We see the phenomenon of "regulatory capture" all around us. The green energy industry is perhaps the most egregious, because its interests align with our globalist elite. Everyone, from climate scientists to wind-farm manufacturers and owners, to electric car manufacturers, is in on the game, with subsidies and grants for all. But we've already had a couple of mega-failures with renewable energy, including a mega-blackout in South Australia where the swampies are now suing the renewable energy producers for the blackout. Imagine! The greenies force a crazy technology on the electric industry and then are shocked, shocked when it turns out that the subsidy bottom-feeders aren't quite up to snuff. And now there has been a major blackout in Britland involving renewable resources.

Then there is the health-care industry that is regulated up the ying-yang, but whose pricing is almost impenetrable. Why be surprised? The health-care industry must try to stay in business while being regulated by the government, forced to provide low prices to Medicare and Medicaid, having to deal with insurance companies, and last but not least, having credentialism and licensing up the yahoo for all its physicians and nurses. You don't think that the health-care industry is right in the middle of all political initiatives related to health care? Imagine if the health-care industry were not organized like an electric utility but instead like WalMart, with weekly specials and bargains and loss leaders and I know not what. How about this special: Free laser surgery with your colon surgery! Well why not? While you are recovering from cancer surgery why not get your eyes done?

Actually, what you have probably noticed is that the regulatory capture problem is not just a matter of a regulated industry corrupting its regulators. That, you might say, is the case of "pure" regulatory capture.

In many cases the regulated industry is part of a political movement. The politicians and the activists determine on some vital project that is going to cure cancer or save the planet. But what do they know? They must find the chaps with the business chops and the technical know-how, and co-opt them into the movement. So the idea that the industry is being rigorously regulated and kept honest is a lie from the get-go. The industry instead is a bunch of grifters and subsidy hounds that are twice as smart as the activists and politicians, and know how to milk a cow. Think of chaps like Elon Musk, who seems to have the rare talent of showing up wherever there are big fat subsidies to be lapped up. And know that for every public figure like Musk there are a hundred mini-Musks below the radar.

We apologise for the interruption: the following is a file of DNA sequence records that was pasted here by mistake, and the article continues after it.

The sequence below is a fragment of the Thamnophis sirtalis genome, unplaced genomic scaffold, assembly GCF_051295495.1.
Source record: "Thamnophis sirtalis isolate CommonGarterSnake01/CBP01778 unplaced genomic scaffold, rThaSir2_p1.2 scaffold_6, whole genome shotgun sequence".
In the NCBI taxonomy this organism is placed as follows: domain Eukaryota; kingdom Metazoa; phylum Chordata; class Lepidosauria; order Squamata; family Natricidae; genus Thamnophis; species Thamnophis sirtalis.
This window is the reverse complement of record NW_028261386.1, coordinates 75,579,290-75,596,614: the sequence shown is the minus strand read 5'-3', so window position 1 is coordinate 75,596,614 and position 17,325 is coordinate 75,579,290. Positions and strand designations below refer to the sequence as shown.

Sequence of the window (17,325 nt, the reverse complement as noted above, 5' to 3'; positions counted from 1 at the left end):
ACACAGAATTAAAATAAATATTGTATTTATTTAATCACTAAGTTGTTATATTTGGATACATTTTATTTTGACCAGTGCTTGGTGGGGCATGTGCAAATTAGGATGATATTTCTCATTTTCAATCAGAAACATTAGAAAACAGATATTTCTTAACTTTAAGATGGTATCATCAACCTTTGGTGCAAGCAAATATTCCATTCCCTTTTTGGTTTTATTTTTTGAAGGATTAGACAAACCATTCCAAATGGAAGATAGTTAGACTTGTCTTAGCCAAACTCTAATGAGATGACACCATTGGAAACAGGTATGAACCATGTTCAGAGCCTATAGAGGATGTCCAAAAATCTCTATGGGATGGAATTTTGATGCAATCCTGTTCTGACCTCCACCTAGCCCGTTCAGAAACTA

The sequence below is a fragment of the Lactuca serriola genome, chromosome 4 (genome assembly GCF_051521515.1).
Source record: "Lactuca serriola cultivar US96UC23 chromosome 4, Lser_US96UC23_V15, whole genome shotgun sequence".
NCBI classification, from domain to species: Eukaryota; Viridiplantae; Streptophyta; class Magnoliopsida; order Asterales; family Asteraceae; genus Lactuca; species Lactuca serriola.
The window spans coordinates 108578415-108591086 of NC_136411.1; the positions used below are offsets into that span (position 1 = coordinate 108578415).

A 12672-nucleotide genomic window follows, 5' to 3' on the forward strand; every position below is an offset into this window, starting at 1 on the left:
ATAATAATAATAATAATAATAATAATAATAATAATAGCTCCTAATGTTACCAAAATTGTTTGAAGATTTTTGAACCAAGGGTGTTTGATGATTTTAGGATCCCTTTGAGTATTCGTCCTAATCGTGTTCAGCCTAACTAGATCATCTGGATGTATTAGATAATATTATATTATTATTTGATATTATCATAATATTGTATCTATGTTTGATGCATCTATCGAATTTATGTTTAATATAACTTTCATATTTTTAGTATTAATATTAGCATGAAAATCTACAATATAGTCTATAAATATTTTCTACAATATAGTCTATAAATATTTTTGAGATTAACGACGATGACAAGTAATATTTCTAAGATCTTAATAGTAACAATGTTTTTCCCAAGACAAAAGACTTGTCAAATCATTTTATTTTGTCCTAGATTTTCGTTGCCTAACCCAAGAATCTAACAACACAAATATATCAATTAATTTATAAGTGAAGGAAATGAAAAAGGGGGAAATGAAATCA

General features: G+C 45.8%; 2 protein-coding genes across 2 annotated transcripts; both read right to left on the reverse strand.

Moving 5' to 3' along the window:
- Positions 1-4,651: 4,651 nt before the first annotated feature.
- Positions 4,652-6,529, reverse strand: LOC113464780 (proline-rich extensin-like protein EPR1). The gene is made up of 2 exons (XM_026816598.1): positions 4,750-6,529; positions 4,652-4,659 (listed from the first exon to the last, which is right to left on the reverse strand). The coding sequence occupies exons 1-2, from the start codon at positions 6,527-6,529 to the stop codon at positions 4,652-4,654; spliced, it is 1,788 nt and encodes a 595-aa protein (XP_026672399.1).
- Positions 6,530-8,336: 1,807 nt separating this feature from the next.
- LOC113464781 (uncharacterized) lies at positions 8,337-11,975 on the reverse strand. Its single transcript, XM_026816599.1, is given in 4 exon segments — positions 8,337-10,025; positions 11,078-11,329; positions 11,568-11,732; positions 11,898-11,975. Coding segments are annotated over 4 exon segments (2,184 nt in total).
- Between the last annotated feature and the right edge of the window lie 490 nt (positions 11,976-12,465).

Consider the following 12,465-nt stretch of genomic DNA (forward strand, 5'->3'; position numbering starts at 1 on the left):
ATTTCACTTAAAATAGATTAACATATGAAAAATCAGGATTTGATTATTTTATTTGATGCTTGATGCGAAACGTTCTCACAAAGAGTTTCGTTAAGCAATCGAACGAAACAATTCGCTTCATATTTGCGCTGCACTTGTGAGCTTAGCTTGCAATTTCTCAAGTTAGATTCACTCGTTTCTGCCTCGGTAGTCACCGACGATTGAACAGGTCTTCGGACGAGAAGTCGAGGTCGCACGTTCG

I worked for many years at a consulting engineering company that specialized in serving public (i.e. municipally-owned) electric utilities. Its first Managing Partner was a guy that was an activist in the public power movement in its hey-day in the 1930s.

In other words, regulatory capture is often not just the innocent corruption of a regulatory agency and its bureaucrats, but a deliberate act of loot and plunder by our modern equivalents of Vikings and Mongols, the politicians and the activists.

Nobody is saying that there shouldn't be laws regulating business and transactions between people. That we should just shrug our shoulders at "externalities" like air and water pollution. But the point is to try and diminish negative externalities by use of the price system -- such as by taxing pollution -- and the ordinary legal system -- by suing people that have harmed you -- rather than hand it off to a regulatory agency and its bureaucrats and their pals in the industry they are regulating.